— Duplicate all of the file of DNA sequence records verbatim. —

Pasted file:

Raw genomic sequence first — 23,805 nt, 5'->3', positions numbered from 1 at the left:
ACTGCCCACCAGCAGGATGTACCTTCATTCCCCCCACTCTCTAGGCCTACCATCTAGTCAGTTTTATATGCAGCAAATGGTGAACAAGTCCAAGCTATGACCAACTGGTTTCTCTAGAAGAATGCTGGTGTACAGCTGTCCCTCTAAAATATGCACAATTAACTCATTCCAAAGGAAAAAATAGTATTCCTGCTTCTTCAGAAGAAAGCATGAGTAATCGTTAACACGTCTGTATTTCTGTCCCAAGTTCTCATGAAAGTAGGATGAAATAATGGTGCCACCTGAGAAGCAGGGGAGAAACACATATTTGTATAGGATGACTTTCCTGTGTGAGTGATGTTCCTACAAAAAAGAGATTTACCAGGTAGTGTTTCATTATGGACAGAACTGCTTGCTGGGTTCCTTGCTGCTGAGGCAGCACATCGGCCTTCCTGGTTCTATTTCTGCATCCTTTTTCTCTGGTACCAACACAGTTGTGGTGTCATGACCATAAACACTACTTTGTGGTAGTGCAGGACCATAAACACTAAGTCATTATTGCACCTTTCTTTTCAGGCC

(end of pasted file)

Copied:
Raw genomic sequence first — 23,805 nt, 5'->3', positions numbered from 1 at the left:
ACTGCCCACCAGCAGGATGTACCTTCATTCCCCCCACTCTCTAGGCCTACCATCTAGTCAGTTTTATATGCAGCAAATGGTGAACAAGTCCAAGCTATGACCAACTGGTTTCTCTAGAAGAATGCTGGTGTACAGCTGTCCCTCTAAAATATGCACAATTAACTCATTCCAAAGGAAAAAATAGTATTCCTGCTTCTTCAGAAGAAAGCATGAGTAATCGTTAACACGTCTGTATTTCTGTCCCAAGTTCTCATGAAAGTAGGATGAAATAATGGTGCCACCTGAGAAGCAGGGGAGAAACACATATTTGTATAGGATGACTTTCCTGTGTGAGTGATGTTCCTACAAAAAAGAGATTTACCAGGTAGTGTTTCATTATGGACAGAACTGCTTGCTGGGTTCCTTGCTGCTGAGGCAGCACATCGGCCTTCCTGGTTCTATTTCTGCATCCTTTTTCTCTGGTACCAACACAGTTGTGGTGTCATGACCATAAACACTACTTTGTGGTAGTGCAGGACCATAAACACTAAGTCATTATTGCACCTTTCTTTTCAGGCC